Although it was in the early 1960s that the regional co-operative entities began, it was in 1986 that agreement was reached on the benefits of a shared brand in achieving better results for co-operative shareholders. It was the beginning of something special and resulted in a series of mergers, the last of which occured in 2003.
There has been any number of changes over the past 25 years, and the co-operative of today is quite different to that of its inception. The one thing that remains true is the ownership and ultimate direction of the business that is in the hands of those who own it - New Zealand’s farmers.
The key focus of CRT in 2011 and beyond is to remain as relevant for current market conditions as it was when the co-operative was first formed. That means adapting as required and generating growth by taking advantage of opportunities as they arise.
From traditional areas such as card business, feed, seed, fertiliser and farm merchandise, CRT has diversified into real estate, bulk fuel, lubricants, and the development of finance options to meet the requirements of an increasingly diverse range of shareholders. The reintroduction of livestock to CRT is another example of how a farmer-owned organisation can respond to the needs of its members.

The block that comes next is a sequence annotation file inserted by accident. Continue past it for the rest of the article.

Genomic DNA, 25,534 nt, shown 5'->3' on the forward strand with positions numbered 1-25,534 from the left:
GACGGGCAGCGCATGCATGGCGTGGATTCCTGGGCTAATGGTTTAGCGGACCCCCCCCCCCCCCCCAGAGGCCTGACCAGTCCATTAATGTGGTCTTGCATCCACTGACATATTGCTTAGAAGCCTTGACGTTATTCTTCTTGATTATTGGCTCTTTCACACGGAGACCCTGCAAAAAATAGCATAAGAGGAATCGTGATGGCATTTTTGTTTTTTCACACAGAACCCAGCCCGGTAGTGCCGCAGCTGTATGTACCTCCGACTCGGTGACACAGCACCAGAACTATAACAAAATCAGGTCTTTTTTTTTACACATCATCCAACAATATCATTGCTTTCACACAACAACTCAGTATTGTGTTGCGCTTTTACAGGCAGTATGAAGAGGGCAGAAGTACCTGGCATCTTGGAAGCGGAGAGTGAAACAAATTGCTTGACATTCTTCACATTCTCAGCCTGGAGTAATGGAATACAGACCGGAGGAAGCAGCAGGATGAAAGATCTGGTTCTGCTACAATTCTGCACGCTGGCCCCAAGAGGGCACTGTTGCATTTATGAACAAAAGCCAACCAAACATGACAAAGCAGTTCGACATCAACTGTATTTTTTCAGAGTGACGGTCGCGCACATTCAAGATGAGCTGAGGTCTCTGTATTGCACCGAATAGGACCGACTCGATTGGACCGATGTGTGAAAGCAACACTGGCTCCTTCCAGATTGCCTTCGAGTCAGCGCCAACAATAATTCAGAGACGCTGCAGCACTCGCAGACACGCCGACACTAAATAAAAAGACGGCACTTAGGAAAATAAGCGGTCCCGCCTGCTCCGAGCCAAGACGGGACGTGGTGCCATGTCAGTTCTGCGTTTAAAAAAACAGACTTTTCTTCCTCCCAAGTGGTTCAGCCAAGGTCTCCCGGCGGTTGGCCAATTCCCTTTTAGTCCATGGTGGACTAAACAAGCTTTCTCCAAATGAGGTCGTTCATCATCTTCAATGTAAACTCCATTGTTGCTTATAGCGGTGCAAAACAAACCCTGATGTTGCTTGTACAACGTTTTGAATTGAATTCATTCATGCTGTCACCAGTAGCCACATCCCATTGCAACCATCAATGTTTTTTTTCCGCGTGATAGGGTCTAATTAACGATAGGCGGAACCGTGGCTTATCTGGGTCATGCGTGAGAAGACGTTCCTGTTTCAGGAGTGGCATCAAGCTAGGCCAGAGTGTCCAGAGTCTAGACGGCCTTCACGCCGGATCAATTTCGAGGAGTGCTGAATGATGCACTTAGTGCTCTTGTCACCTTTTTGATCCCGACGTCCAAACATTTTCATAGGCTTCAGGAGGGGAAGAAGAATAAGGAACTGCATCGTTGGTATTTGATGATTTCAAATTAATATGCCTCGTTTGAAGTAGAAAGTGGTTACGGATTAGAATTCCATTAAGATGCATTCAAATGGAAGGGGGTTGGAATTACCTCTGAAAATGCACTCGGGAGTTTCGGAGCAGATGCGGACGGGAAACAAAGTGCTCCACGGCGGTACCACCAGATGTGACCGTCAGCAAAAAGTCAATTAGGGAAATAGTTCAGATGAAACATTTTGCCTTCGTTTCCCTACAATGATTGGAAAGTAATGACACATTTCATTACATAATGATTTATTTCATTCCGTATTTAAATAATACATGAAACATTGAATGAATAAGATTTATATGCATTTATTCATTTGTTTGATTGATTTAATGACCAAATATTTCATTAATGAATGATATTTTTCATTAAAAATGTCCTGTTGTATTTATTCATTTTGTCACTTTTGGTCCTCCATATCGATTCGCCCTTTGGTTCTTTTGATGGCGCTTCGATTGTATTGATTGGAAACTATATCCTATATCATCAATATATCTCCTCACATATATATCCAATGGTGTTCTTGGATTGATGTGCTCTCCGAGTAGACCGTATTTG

Everything the co-operative does is for the benefit of its shareholder base, whether this is directly by reducing the cost of farm inputs, or indirectly by generating better profitability for the co-operative to increase returns to those who own the business.
Growth strategies continue to give CRT the scale it requires to use in negotiations on behalf of its farmer shareholders, and those owners continue to benefit from monthly rebates on purchases, a loyalty rewards programme and bonus distributions of year end surpluses at the discretion of CRT’s Board of Directors.
As always, CRT is in full pursuit of its mission to ensure competition stays alive in New Zealand’s rural heartland as the landscape of rural supplies seems destined to change.